this work is called a 'romance,' because the incidents, characters, time, and scenery, are alike romantic. and in shaping this old tale, the writer neither dares, nor desires, to claim for it the dignity or cumber it with the difficulty of an historic novel.
and yet he thinks that the outlines are filled in more
carefully, and the situations (however simple) more
warmly coloured and quickened, than a reader would
expect to find in what is called a 'legend.'
and he knows that any son of exmoor, chancing on this
volume, cannot fail to bring to mind the nurse-tales of
his childhood--the savage deeds of the outlaw doones in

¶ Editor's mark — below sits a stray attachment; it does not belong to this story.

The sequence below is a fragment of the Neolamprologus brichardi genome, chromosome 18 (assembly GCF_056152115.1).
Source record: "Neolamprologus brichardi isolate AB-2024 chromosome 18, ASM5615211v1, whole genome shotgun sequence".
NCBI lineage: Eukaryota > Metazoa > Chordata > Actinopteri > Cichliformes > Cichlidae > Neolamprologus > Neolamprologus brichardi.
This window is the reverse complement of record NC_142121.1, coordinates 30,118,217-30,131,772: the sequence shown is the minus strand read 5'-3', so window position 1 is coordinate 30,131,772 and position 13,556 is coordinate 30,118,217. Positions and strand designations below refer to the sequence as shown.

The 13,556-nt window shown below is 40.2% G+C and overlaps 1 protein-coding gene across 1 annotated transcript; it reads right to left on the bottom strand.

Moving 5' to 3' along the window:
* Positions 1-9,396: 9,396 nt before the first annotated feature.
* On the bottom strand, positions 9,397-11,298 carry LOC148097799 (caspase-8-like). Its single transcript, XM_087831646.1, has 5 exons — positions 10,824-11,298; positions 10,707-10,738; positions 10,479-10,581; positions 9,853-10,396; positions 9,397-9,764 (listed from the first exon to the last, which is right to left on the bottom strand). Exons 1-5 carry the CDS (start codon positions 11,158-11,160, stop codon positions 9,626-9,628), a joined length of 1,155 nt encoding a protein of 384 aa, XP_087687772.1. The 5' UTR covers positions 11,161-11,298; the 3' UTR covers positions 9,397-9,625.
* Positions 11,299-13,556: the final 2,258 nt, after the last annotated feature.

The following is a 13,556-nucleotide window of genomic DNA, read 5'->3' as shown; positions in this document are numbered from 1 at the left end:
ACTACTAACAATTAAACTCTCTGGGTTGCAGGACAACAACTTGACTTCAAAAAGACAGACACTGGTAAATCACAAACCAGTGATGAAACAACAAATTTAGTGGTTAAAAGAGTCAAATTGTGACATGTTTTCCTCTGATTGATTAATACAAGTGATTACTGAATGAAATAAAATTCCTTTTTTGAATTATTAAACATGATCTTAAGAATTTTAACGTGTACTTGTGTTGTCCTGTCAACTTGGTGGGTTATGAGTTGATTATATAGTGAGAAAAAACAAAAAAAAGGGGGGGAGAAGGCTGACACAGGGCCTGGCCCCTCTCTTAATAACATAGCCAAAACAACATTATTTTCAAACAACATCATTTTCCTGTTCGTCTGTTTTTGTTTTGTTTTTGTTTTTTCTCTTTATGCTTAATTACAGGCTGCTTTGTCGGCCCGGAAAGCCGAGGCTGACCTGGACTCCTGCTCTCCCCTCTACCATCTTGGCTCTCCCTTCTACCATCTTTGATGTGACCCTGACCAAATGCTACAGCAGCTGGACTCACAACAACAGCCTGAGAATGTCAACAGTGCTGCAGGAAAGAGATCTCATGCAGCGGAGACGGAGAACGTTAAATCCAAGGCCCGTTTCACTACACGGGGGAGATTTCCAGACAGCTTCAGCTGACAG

the depth of bagworthy forest, the beauty of the
hapless maid brought up in the midst of them, the plain
john ridd's herculean power, and (memory's too
congenial food) the exploits of tom faggus.
home again at last
xxviii. john has hope of lorna
feeding of the pigs
xxxiii. an early morning calling
john returns to business
xxxvii. a very desperate venture
xxxviii. a good turn for jeremy
jeremy in danger
xlviii. every man must defend himself
lorna still is lorna
lxviii. john is john no longer
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